I have been asked to write a Christmas or holiday themed post, now I don’t normally write what I am asked, especially when it sounds this, well lets be honest – cheesy – but, if you bear with me, I think I can do it. So, web content management, persuasive content, customer engagement and the holidays…. hmmm…
Lets start with me stumbling over whether this is a “holiday” post or a “Christmas” post. In the UK it’s firmly Christmas and calling it a holiday post would demonstrate that I am talking to a US audience. Writing and delivering persuasive, engaging content even in a shared English language is a subtle business.
Back to the topic – regardless of your tradition, I think we can agree that Christmas (or the holidays) is pretty much about some omnipotent being watching your behaviour, seeing if you are bad or good and making a judgment on what you can get in return (hopefully comparing a god with Santa isn’t too offensive, undoing my good work on the ‘holidays’ thing).
Anyway, in our house, the tradition is firmly hallmark, cocoa cola or Turkish saint (whoever you blame for a jolly red Santa) – it’s family, food and presents and whilst we may not be omnipotent, we do the same thing – looking for clues on what will make our loved ones the perfect gift.
Despite this, we have cupboards and shelves that hide tucked away dusty, untouched gifts from me to my wife over the years – indicating that I am not that good an observer of her want, need, taste or behaviour. I am clearly rubbish. How could I improve?
I could invisibly watch her wandering into shops lingering over a scarf or handbag she likes, but doesn’t buy. I could listen as she tells me, she’d much prefer me to spend the money on the children. I could monitor what she tells her friends and family. I could test her reaction, comparing the successful gifts with the dusty rejects. Is this starting to sound familiar?
Well yes, all this is an analogy of how we should be delivering content to our web visitors. They come to us expecting a content gift, tailored to their specific requirements and not in the least bit interested in the holiday tradition of the moment of “surprise”.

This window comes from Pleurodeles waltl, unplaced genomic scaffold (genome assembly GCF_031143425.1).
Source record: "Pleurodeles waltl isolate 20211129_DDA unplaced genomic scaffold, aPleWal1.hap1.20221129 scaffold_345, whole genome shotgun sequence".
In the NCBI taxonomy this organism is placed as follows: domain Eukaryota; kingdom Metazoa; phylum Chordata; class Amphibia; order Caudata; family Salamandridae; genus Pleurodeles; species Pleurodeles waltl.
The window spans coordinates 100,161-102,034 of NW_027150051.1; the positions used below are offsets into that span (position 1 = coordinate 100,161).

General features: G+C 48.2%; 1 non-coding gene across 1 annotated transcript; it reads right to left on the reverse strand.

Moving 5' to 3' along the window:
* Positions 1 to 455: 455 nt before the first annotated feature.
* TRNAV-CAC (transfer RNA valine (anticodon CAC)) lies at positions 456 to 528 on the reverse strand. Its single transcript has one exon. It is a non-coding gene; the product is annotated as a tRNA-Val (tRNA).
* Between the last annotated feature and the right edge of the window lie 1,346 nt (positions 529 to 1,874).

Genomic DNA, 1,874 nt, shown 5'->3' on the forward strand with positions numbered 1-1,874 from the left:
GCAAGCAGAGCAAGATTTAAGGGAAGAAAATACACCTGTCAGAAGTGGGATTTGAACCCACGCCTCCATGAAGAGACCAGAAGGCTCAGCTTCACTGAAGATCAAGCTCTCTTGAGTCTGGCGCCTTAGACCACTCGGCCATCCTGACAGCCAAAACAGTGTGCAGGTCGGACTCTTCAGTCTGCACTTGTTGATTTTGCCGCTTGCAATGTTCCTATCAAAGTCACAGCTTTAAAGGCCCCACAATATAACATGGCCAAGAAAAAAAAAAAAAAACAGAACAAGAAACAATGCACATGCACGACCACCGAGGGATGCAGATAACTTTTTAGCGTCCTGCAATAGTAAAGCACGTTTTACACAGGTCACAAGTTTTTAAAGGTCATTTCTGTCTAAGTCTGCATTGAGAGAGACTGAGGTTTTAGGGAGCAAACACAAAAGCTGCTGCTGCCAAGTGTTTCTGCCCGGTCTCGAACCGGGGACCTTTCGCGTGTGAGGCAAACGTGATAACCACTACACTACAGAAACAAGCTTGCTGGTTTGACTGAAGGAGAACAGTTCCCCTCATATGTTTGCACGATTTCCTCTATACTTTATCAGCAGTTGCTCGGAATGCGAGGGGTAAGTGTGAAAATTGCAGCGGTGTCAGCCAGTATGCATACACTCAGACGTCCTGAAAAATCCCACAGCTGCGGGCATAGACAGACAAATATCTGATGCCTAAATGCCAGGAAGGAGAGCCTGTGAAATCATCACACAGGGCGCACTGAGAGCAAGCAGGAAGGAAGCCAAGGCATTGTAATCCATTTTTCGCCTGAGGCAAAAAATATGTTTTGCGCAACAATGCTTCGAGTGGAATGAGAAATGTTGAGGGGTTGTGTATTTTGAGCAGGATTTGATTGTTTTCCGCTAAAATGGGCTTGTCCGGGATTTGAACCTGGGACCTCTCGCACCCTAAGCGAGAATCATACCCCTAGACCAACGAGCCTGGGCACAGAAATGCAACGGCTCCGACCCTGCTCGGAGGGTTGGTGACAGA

There are thousands of little gift givers in the pages of Google search results that this visitor has just come from and one dud pair of socks or an ill judged kitchen implement is going to send them scuttling off to see what everyone else has to offer.
Don’t get me wrong, I think your visitors will love a surprise, a little bundle of content they hadn’t thought of or a special offer on the very thing they wanted to buy – but it needs to be perfect for their needs – your website as a secret Santa – not a lucky dip.
It doesn’t need to be complicated, I often use the analogy of my daily visit to my favourite news site; clicking on sport, clicking on my favourite sport, clicking on my favourite team. I am telling them what I want, I am introducing myself to this site on a daily basis. You wouldn’t need to do that in real life.
So, great Auntie BBC, this Christmas, like every other Christmas I am a Chelsea fan – please remember me.
Image of Christmas presents published under Creative Commons License, courtesy of allerleirau
Fancy more of this?
Subscribe to my Rockstar CMO Newsletter
CMO at Spotler Group, advisor at Storyblok and Orange Logic and founder of Rockstar CMO. Not a rock star, but I am a marketing strategist, content marketer, columnist, speaker, industry watcher, but most of all; creator of ART (Awareness, Revenue, and Trust) for the companies I work with.
You can find me on LinkedIn, Twitter , or listen to my weekly podcast at Rockstarcmo.com
The half-baked thoughts shared on this blog may not reflect those of my employer or clients, and if the topic of this article is interesting or you just want to say hello please get in touch.